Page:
March 13, 2014
Good garlic on Angela’s farm
Last week I had the great good fortune to attend the Midwest Organic & Sustainable Education Service (MOSES) conference in La Crosse, Wisconsin. The conference was a gathering of young and old, men and women, experienced farmers, and those new to the game, all united in their belief that we can have an agricultural system that nurtures land and people rather than the current industrial model that tends to favor profit above all else. Workshops ranged from soil science to permaculture to weed prevention to food safety to Read More >
March 12, 2014
Water sample taken from a manure lagoon in Taylor County, Iowa.
You’ve probably heard that industrial food animal production (often called “factory farming”) is bad for you, the environment, and animal welfare. But have you ever thought about the people who live near the sites where thousands or hundreds of thousands of animals are kept? I’ve spoken to people who cannot open their windows or enjoy their property due to the stench (and toxic gases) in the air, and who sometimes cannot safely drink or bathe in their water due to contamination. Sometimes, depending on the direction of the wind, people find a layer of manure Read More >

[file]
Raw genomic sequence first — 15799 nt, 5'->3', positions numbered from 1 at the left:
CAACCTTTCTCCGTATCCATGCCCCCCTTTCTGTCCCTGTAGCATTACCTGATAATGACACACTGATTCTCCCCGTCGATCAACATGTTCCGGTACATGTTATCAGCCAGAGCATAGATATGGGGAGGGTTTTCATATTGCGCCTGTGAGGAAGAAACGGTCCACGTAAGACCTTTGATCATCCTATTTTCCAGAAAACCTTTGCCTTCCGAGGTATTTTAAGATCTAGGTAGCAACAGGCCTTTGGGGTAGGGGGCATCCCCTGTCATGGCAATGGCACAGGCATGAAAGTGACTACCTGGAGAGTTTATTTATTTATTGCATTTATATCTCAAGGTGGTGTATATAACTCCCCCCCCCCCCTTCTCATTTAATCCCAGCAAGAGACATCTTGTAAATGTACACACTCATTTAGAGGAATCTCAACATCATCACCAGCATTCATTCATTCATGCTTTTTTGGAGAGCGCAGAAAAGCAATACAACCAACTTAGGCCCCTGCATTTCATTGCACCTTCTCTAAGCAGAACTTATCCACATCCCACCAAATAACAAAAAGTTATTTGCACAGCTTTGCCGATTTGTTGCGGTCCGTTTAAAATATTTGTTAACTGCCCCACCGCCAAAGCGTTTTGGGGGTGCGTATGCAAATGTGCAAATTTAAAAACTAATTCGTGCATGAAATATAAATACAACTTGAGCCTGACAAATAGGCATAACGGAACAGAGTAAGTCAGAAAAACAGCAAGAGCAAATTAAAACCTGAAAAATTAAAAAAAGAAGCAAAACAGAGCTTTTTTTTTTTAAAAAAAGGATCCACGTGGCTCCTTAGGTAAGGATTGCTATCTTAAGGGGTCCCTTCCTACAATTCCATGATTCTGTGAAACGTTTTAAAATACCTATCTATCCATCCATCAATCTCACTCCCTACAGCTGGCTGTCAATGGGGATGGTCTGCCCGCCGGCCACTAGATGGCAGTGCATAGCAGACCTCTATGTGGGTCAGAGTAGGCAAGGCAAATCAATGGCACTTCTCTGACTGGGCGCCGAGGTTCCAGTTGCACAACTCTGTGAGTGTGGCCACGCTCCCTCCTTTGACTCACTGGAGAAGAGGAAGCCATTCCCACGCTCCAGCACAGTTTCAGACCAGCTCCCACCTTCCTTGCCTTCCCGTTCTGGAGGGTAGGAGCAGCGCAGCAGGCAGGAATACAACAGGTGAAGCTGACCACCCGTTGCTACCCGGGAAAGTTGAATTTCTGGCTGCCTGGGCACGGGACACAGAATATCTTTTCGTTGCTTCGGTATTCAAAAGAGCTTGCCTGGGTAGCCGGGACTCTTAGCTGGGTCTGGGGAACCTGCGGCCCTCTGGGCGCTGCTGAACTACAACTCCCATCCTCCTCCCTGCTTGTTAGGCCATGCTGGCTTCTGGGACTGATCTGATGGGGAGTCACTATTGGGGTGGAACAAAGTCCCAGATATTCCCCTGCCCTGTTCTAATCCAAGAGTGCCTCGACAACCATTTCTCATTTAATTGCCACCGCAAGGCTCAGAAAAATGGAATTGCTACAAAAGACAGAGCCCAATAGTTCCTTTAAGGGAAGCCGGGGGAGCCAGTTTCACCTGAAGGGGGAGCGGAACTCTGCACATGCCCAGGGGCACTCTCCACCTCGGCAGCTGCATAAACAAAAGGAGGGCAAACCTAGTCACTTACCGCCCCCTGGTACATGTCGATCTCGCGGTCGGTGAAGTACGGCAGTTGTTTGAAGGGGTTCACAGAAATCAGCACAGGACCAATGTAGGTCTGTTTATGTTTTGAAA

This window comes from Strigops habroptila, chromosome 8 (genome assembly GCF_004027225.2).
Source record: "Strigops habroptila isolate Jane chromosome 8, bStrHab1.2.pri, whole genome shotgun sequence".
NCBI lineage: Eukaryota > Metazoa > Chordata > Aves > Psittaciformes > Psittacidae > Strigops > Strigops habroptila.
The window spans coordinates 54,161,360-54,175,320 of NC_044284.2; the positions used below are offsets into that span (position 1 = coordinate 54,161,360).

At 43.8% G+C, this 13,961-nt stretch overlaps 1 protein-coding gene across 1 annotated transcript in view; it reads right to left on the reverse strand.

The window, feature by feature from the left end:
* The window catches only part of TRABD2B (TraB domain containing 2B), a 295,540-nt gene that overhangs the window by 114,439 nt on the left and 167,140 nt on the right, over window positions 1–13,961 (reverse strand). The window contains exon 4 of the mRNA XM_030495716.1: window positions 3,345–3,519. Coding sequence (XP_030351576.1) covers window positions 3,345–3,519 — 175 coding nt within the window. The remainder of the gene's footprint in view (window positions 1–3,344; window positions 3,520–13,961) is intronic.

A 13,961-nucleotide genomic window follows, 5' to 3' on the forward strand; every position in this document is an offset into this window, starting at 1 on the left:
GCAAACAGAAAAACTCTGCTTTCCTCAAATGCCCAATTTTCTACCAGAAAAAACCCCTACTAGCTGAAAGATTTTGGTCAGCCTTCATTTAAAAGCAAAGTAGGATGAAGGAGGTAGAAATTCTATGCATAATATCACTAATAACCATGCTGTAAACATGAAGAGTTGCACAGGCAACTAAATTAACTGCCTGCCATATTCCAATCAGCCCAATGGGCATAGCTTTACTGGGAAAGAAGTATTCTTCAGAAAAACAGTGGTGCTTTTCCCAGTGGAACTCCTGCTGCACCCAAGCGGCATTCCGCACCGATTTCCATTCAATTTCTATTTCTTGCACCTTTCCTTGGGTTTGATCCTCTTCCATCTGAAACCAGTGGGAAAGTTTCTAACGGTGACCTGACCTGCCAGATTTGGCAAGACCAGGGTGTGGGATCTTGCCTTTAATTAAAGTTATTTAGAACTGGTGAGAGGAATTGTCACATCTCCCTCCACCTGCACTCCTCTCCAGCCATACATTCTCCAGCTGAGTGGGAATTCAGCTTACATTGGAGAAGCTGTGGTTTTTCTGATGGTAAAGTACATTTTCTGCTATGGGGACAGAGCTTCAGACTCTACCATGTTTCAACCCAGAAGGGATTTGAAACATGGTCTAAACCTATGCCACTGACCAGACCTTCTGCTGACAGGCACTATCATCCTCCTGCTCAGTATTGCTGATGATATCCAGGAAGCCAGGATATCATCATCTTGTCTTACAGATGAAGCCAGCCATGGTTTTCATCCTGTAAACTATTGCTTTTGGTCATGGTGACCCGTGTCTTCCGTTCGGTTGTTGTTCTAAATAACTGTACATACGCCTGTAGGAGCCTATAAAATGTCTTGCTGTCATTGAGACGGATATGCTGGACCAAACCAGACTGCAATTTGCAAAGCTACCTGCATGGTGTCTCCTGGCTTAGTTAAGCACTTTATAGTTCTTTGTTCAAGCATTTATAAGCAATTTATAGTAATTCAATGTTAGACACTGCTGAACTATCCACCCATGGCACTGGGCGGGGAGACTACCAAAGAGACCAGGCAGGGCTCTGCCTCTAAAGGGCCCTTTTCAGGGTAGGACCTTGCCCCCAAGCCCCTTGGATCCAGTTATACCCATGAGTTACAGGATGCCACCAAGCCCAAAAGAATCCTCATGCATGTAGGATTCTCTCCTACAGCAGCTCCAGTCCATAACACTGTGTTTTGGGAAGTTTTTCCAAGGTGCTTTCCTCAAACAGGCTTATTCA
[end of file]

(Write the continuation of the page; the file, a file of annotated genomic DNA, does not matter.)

March 10, 2014
Child of a migratory farm laborer, cabbage crop, Texas, 1942
President Obama and the leadership of the U.S. House and Senate have all declared that reform of the United States’ unfair and broken immigration system is on their respective agendas for this year. While Speaker John Boehner and Republican Leader Mitch McConnell have backtracked somewhat recently, the interest in reforming the current fiasco is there.
It has been estimated by Farmworker Justice that there are 4.5 million farm workers and family members in the United States, and that up to 75 percent of them are undocumented. Read More >
March 7, 2014
Increase inspection line speeds? Help FWW say No.
Praise for TEDx. We congratulate our colleagues Peggy Neu of the Meatless Monday campaign and Andrew Gunther of Animal Welfare Approved for their stand-out talks at TEDx Manhattan. Well done!